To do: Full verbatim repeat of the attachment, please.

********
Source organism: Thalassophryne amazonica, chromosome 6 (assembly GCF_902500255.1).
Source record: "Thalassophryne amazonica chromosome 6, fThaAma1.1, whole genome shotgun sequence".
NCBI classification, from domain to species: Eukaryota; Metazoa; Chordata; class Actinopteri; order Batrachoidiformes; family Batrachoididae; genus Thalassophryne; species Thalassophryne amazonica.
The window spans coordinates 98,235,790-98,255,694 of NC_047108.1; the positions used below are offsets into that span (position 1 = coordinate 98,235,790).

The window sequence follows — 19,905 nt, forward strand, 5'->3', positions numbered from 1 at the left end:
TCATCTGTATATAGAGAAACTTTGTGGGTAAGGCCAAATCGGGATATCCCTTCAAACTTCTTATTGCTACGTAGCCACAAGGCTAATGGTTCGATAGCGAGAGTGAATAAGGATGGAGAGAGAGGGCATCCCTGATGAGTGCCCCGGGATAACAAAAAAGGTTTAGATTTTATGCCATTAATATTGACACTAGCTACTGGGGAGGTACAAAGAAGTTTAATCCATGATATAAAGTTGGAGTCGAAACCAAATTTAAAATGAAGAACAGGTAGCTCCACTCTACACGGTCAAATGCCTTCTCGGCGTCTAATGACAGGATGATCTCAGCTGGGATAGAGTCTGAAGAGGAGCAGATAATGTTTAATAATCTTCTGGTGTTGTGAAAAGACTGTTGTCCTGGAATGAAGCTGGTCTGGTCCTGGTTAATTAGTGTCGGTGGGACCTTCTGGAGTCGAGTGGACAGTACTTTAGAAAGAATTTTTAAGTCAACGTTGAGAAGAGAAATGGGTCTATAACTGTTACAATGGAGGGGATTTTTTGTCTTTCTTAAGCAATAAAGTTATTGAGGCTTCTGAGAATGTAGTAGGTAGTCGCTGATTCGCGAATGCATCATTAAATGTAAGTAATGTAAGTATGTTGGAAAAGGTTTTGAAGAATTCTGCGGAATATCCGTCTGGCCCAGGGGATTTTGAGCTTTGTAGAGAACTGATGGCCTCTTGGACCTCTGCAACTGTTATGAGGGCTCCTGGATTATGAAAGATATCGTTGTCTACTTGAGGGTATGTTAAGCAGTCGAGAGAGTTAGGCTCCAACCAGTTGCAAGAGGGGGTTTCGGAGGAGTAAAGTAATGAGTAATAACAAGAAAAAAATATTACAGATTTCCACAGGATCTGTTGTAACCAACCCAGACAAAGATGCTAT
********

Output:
Source organism: Thalassophryne amazonica, chromosome 6 (assembly GCF_902500255.1).
Source record: "Thalassophryne amazonica chromosome 6, fThaAma1.1, whole genome shotgun sequence".
NCBI classification, from domain to species: Eukaryota; Metazoa; Chordata; class Actinopteri; order Batrachoidiformes; family Batrachoididae; genus Thalassophryne; species Thalassophryne amazonica.
The window spans coordinates 98,235,790-98,255,694 of NC_047108.1; the positions used below are offsets into that span (position 1 = coordinate 98,235,790).

The window sequence follows — 19,905 nt, forward strand, 5'->3', positions numbered from 1 at the left end:
TCATCTGTATATAGAGAAACTTTGTGGGTAAGGCCAAATCGGGATATCCCTTCAAACTTCTTATTGCTACGTAGCCACAAGGCTAATGGTTCGATAGCGAGAGTGAATAAGGATGGAGAGAGAGGGCATCCCTGATGAGTGCCCCGGGATAACAAAAAAGGTTTAGATTTTATGCCATTAATATTGACACTAGCTACTGGGGAGGTACAAAGAAGTTTAATCCATGATATAAAGTTGGAGTCGAAACCAAATTTAAAATGAAGAACAGGTAGCTCCACTCTACACGGTCAAATGCCTTCTCGGCGTCTAATGACAGGATGATCTCAGCTGGGATAGAGTCTGAAGAGGAGCAGATAATGTTTAATAATCTTCTGGTGTTGTGAAAAGACTGTTGTCCTGGAATGAAGCTGGTCTGGTCCTGGTTAATTAGTGTCGGTGGGACCTTCTGGAGTCGAGTGGACAGTACTTTAGAAAGAATTTTTAAGTCAACGTTGAGAAGAGAAATGGGTCTATAACTGTTACAATGGAGGGGATTTTTTGTCTTTCTTAAGCAATAAAGTTATTGAGGCTTCTGAGAATGTAGTAGGTAGTCGCTGATTCGCGAATGCATCATTAAATGTAAGTAATGTAAGTATGTTGGAAAAGGTTTTGAAGAATTCTGCGGAATATCCGTCTGGCCCAGGGGATTTTGAGCTTTGTAGAGAACTGATGGCCTCTTGGACCTCTGCAACTGTTATGAGGGCTCCTGGATTATGAAAGATATCGTTGTCTACTTGAGGGTATGTTAAGCAGTCGAGAGAGTTAGGCTCCAACCAGTTGCAAGAGGGGGTTTCGGAGGAGTAAAGTAATGAGTAATAACAAGAAAAAAATATTACAGATTTCCACAGGATCTGTTGTAACCAACCCAGACAAAGATGCTAT